On the edge of our plenum you see a special arrangement of zeros and ones made of wood. Think of any sequence of exactly six zeros and ones, e.g. 100110. Find your invented sequence on the edge of the plenary. Can you find it only once? This wooden zero-one sequence is an example of a so-called de Bruijn sequence.
The Sanskrit artificial word Yamātārājabhānasalagā, which we have chosen as a name, also describes a de Bruijn sequence, here of short and long syllables. If you look only at the vowels, you get the sequence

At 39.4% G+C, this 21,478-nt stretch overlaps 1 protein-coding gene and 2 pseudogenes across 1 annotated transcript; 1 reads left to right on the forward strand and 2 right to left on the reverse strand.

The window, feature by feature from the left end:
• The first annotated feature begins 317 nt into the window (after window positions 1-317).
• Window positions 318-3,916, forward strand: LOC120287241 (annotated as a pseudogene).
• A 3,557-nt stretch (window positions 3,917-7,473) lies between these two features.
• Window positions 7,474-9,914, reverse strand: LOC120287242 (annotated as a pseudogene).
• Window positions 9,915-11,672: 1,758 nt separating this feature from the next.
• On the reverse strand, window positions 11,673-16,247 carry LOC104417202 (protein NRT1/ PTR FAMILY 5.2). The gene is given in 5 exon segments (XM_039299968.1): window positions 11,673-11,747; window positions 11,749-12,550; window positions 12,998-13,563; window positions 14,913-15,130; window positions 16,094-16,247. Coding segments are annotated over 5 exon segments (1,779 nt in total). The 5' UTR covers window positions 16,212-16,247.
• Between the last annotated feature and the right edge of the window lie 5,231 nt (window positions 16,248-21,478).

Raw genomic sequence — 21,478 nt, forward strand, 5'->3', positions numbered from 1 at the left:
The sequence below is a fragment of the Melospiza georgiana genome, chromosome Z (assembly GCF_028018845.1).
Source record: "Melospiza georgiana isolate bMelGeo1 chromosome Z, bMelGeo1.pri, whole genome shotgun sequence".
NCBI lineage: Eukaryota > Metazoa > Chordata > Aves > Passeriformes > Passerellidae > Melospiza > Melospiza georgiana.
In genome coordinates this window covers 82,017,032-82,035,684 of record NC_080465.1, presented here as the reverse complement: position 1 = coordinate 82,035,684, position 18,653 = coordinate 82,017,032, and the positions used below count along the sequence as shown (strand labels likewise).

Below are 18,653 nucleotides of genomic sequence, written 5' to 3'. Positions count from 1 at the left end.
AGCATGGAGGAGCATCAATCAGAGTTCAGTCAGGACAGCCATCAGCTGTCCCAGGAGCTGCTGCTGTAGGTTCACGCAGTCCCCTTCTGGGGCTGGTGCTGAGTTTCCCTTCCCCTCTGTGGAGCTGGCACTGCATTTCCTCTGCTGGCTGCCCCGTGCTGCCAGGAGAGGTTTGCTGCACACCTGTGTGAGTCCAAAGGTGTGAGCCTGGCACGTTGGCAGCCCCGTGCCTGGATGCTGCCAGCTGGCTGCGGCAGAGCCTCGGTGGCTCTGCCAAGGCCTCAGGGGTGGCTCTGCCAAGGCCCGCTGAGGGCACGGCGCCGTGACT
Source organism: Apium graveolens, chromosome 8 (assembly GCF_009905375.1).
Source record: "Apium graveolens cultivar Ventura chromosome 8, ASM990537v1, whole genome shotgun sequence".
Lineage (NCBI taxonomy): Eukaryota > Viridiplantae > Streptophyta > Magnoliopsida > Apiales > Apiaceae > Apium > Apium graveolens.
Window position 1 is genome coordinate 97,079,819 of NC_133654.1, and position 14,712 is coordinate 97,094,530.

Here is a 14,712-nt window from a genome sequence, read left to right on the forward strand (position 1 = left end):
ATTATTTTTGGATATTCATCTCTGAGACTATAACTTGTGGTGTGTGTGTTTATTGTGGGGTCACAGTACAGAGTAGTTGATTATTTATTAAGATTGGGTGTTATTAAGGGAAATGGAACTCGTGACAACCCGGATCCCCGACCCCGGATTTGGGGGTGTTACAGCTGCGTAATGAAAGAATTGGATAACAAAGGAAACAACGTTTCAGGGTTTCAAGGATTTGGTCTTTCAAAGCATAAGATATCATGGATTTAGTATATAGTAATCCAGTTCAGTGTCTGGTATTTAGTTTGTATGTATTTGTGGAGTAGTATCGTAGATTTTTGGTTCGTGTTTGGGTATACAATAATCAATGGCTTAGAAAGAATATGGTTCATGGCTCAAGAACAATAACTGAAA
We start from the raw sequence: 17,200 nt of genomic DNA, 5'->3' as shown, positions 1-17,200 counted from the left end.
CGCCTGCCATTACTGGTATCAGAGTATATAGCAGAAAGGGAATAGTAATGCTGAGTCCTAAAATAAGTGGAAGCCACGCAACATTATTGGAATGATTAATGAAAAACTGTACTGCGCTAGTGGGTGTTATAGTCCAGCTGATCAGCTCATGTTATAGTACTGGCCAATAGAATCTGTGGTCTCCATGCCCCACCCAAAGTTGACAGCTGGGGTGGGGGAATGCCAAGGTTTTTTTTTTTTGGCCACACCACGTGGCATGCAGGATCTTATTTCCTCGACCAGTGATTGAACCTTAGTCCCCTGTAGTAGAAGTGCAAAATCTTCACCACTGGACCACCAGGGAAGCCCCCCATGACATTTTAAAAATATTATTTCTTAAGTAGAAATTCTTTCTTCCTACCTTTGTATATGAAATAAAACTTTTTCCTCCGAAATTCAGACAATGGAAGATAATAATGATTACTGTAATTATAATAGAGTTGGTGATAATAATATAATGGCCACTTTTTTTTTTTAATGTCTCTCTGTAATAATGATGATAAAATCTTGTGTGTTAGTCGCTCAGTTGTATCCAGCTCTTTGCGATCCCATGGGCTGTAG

a ā ā ā a ā a a a ā.
In it, each three-element subsequence occurs exactly once:
a ā ā, ā ā ā, ā ā a, ā a ā, a ā a, ā a a, a a a, a a ā.
The back of the plenary explains how this sequence is constructed.